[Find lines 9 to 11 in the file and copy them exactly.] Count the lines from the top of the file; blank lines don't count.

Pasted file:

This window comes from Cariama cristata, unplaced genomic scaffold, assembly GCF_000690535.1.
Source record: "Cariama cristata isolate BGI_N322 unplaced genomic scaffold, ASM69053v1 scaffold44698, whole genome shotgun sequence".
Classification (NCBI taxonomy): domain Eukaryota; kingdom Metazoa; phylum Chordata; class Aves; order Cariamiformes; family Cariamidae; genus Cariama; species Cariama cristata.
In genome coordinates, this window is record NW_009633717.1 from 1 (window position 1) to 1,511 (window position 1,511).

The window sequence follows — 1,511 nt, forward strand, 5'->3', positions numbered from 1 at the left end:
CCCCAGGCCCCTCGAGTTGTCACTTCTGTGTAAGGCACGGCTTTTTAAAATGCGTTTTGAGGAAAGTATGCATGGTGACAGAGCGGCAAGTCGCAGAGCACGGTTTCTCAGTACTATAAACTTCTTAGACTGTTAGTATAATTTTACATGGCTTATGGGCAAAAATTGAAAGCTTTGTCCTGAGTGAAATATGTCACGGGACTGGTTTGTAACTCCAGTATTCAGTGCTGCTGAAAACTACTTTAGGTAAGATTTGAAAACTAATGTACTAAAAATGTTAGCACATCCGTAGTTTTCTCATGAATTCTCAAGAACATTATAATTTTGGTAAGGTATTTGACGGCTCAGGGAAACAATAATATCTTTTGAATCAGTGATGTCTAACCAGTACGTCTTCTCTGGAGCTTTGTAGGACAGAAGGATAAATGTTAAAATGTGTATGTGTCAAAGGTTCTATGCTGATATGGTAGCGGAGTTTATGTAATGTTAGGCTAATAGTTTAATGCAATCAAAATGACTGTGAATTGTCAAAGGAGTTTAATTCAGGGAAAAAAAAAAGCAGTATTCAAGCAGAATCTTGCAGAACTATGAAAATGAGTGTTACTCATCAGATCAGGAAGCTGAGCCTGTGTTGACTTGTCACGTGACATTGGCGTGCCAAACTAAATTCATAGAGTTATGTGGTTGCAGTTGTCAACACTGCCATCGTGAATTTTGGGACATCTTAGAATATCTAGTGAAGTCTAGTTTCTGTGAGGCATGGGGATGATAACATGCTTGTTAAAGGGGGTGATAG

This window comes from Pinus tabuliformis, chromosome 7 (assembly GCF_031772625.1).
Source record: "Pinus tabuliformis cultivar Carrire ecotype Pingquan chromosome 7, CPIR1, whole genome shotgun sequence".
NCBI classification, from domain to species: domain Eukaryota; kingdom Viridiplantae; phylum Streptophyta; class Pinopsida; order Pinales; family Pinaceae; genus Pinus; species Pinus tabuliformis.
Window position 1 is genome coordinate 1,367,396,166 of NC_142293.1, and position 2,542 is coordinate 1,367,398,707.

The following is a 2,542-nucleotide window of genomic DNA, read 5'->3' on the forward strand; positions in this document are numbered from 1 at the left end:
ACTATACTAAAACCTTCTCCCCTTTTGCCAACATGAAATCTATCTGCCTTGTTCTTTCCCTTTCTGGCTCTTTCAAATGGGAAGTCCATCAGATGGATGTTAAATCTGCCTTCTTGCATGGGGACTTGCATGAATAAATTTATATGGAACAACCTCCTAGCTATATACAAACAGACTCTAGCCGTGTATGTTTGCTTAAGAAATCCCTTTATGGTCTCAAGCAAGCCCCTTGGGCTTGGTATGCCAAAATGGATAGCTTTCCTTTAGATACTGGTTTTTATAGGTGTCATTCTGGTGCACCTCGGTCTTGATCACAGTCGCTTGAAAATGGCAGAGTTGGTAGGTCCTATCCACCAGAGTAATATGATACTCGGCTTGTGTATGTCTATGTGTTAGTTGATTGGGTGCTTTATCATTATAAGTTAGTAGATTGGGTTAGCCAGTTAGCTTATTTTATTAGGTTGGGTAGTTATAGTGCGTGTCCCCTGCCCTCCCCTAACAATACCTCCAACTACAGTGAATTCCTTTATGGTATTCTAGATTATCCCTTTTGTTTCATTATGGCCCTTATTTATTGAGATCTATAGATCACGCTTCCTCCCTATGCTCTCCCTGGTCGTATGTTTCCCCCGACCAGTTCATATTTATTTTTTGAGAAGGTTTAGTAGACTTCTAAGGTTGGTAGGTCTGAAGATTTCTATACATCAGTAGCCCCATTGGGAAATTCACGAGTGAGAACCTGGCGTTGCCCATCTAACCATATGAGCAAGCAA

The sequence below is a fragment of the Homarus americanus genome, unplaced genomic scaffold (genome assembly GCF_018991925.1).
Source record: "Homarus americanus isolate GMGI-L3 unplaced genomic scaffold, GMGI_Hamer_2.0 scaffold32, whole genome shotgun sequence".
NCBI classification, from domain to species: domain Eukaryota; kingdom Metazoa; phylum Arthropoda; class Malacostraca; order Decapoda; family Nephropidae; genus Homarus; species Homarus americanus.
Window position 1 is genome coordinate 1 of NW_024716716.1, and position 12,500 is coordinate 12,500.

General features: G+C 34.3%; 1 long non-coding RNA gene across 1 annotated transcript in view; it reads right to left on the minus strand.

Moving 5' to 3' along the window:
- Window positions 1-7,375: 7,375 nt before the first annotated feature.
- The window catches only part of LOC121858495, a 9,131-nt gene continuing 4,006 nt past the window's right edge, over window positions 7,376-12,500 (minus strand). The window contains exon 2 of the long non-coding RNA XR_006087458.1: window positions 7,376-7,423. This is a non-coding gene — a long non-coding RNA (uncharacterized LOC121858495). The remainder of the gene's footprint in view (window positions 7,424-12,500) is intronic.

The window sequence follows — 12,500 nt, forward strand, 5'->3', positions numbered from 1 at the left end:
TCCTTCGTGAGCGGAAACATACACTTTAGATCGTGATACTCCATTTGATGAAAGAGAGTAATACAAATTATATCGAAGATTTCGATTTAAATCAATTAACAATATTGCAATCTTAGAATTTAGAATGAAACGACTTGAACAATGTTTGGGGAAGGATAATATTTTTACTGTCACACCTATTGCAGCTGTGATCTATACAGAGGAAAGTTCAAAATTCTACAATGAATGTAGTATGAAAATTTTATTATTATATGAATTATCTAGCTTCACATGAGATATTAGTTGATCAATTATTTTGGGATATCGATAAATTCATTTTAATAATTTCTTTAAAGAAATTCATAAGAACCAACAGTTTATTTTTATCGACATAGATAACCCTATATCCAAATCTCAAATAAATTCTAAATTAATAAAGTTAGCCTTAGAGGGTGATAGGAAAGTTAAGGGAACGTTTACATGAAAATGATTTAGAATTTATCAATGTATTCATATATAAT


NCBI classification, from domain to species: domain Eukaryota; kingdom Viridiplantae; phylum Streptophyta; class Pinopsida; order Pinales; family Pinaceae; genus Pinus; species Pinus tabuliformis.
Window position 1 is genome coordinate 1,367,396,166 of NC_142293.1, and position 2,542 is coordinate 1,367,398,707.

The following is a 2,542-nucleotide window of genomic DNA, read 5'->3' on the forward strand; positions in this document are numbered from 1 at the left end: